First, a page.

On sectorals, Rockwell said that there is a reaffirmation among members on its non-mandatory nature. Consultations are proceeding with respect to new language. On the question of small and vulnerable economies, progress has been made and convergence is close. The outstanding issue is the target average in the top bands. There is a growing convergence as well on product coverage. On the question of recently acceded members (RAMs), consultations are ongoing and the question is the additional implementation period for RAMs - will it be three years or four years. On the question of Oman and its relationship to the WTO as part of the Gulf Cooperation Council, these consultations are ongoing.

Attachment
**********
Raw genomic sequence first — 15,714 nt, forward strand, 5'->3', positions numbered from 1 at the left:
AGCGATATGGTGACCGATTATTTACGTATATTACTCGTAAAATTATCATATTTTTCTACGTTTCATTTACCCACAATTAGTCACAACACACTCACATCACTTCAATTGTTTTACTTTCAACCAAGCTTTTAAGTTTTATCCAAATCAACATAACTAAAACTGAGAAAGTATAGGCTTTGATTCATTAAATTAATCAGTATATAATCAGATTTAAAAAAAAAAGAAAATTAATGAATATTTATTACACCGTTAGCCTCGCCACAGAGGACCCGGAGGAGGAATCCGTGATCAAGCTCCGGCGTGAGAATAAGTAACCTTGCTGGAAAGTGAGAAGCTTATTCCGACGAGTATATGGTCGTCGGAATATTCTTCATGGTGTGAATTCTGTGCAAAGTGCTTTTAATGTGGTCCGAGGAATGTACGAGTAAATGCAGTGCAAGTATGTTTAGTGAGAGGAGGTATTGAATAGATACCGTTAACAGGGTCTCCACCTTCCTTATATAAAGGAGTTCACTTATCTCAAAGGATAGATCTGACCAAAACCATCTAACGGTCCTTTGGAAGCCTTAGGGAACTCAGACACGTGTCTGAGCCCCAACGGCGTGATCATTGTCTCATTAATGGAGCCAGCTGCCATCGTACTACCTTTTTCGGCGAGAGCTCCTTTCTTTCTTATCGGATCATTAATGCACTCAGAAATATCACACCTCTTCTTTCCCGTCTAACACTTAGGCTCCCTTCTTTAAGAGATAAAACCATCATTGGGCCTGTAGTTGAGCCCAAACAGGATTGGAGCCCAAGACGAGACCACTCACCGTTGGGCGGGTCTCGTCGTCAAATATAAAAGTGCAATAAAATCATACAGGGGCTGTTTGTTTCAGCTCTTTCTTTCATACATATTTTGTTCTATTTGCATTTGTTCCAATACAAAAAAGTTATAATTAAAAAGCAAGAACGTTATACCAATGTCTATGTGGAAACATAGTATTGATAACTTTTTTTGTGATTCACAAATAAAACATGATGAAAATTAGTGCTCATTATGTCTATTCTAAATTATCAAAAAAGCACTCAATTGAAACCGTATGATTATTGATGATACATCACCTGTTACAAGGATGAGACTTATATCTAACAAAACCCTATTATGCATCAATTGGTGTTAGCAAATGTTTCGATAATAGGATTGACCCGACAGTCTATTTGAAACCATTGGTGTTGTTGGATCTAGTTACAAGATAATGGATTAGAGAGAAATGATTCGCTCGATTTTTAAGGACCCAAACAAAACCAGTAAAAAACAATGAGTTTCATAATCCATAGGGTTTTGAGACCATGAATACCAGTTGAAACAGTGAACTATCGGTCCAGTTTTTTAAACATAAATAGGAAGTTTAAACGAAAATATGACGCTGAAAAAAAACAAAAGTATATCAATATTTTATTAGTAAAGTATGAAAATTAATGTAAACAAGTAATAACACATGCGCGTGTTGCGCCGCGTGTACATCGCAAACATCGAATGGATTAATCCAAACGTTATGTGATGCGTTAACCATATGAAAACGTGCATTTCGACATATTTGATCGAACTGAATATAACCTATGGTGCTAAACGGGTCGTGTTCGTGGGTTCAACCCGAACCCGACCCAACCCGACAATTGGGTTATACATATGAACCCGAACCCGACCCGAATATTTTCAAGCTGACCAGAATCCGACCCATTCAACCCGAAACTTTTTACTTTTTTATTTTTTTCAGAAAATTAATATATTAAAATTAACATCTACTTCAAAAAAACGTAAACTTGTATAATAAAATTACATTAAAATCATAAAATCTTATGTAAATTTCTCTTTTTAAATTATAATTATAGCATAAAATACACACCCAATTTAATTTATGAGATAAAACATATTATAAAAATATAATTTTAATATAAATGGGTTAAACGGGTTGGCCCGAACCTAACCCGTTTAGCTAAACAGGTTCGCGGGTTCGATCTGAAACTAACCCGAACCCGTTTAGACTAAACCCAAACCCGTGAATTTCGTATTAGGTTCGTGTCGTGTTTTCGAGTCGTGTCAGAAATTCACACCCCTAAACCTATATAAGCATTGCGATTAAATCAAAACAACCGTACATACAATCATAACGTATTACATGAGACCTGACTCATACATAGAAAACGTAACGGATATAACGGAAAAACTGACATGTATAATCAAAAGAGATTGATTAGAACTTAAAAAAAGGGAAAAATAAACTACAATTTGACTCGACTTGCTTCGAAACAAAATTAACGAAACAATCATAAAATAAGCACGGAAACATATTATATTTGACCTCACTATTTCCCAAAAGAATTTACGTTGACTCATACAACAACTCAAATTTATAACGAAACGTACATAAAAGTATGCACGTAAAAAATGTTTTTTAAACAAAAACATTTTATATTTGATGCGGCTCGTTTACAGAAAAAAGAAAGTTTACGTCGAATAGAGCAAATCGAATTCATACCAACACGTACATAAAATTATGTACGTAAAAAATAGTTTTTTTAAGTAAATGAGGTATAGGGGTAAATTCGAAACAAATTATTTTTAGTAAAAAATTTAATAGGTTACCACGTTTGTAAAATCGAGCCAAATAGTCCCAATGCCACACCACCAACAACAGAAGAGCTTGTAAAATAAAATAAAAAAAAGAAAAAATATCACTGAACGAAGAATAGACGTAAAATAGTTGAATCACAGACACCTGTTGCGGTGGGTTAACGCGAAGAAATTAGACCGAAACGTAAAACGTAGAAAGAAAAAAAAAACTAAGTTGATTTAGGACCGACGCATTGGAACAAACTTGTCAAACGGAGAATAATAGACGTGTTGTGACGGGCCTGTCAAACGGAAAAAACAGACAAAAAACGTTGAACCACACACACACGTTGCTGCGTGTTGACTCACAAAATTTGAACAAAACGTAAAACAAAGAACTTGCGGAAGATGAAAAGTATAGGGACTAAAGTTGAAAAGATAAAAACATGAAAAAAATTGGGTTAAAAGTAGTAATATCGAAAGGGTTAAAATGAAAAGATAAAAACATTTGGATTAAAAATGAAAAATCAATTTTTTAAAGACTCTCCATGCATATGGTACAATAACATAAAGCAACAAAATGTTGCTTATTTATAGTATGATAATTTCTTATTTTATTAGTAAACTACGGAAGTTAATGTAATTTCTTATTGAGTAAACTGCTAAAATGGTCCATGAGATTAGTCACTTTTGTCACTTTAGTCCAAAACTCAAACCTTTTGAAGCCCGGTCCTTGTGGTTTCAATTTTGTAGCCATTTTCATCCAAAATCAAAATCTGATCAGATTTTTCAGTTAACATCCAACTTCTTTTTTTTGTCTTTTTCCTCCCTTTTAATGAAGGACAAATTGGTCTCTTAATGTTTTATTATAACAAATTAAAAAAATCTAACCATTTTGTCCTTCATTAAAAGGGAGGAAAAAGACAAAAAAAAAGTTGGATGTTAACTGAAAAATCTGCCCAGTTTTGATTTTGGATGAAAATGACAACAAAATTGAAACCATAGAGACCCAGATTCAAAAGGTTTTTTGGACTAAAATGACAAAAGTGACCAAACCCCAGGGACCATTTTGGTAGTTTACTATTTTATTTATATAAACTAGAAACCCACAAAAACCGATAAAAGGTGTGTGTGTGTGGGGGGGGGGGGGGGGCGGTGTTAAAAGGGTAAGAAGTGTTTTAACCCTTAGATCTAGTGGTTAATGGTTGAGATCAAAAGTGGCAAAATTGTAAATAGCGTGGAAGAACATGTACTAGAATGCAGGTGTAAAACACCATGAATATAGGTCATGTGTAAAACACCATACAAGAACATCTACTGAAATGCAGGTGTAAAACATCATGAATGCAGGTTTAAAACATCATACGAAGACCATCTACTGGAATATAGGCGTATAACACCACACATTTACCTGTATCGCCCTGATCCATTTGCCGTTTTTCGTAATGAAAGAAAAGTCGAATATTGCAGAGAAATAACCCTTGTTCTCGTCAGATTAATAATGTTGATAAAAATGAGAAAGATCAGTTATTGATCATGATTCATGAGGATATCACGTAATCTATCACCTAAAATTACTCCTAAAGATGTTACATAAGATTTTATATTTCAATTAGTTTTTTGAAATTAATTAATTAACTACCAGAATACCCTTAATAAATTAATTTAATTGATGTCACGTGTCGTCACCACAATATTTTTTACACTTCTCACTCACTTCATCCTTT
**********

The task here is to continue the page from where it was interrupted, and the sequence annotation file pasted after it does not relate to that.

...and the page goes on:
The Director-General said that he believes that this represents significant progress. He said that "We now have a question of hours because the clock is against us."

Minister Jonas Store of Norway briefed members on the TRIPS-related issues. He said that he is continuing his efforts to explore whether we might find a way forward which would not prejudice members' positions on the most contentious points, such as the relationship of these issues, particularly the question of TRIPS/CBD and the GI extension - the relationship of these issues to the single undertaking and the legal form of an outcome.

He hoped that nevertheless, he could find a solution which could give satisfaction to all members and enable work to move ahead positively. It is his impression that there is an increasing acceptance that this is the way forward, and that we still have a considerable way to go to find agreement and encapsulate it in language. +